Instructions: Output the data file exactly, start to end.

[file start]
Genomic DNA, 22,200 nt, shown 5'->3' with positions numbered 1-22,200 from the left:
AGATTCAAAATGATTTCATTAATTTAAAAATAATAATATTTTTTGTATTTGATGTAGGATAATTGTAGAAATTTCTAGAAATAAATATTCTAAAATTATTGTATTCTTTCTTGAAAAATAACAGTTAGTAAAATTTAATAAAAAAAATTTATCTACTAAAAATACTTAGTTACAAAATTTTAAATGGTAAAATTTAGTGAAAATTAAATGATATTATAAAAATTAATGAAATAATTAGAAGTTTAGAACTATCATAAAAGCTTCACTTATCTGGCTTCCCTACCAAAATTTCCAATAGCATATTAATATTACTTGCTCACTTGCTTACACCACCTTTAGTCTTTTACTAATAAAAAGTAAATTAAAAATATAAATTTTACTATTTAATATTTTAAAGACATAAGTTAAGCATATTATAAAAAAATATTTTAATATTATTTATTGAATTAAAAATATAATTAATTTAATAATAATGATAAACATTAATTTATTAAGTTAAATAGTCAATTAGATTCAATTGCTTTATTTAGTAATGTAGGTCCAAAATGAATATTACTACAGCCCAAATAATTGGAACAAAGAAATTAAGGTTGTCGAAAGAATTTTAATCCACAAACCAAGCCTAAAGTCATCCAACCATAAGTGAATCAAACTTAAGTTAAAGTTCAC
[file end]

Genomic DNA, 22,200 nt, shown 5'->3' with positions numbered 1-22,200 from the left:
AGATTCAAAATGATTTCATTAATTTAAAAATAATAATATTTTTTGTATTTGATGTAGGATAATTGTAGAAATTTCTAGAAATAAATATTCTAAAATTATTGTATTCTTTCTTGAAAAATAACAGTTAGTAAAATTTAATAAAAAAAATTTATCTACTAAAAATACTTAGTTACAAAATTTTAAATGGTAAAATTTAGTGAAAATTAAATGATATTATAAAAATTAATGAAATAATTAGAAGTTTAGAACTATCATAAAAGCTTCACTTATCTGGCTTCCCTACCAAAATTTCCAATAGCATATTAATATTACTTGCTCACTTGCTTACACCACCTTTAGTCTTTTACTAATAAAAAGTAAATTAAAAATATAAATTTTACTATTTAATATTTTAAAGACATAAGTTAAGCATATTATAAAAAAATATTTTAATATTATTTATTGAATTAAAAATATAATTAATTTAATAATAATGATAAACATTAATTTATTAAGTTAAATAGTCAATTAGATTCAATTGCTTTATTTAGTAATGTAGGTCCAAAATGAATATTACTACAGCCCAAATAATTGGAACAAAGAAATTAAGGTTGTCGAAAGAATTTTAATCCACAAACCAAGCCTAAAGTCATCCAACCATAAGTGAATCAAACTTAAGTTAAAGTTCAC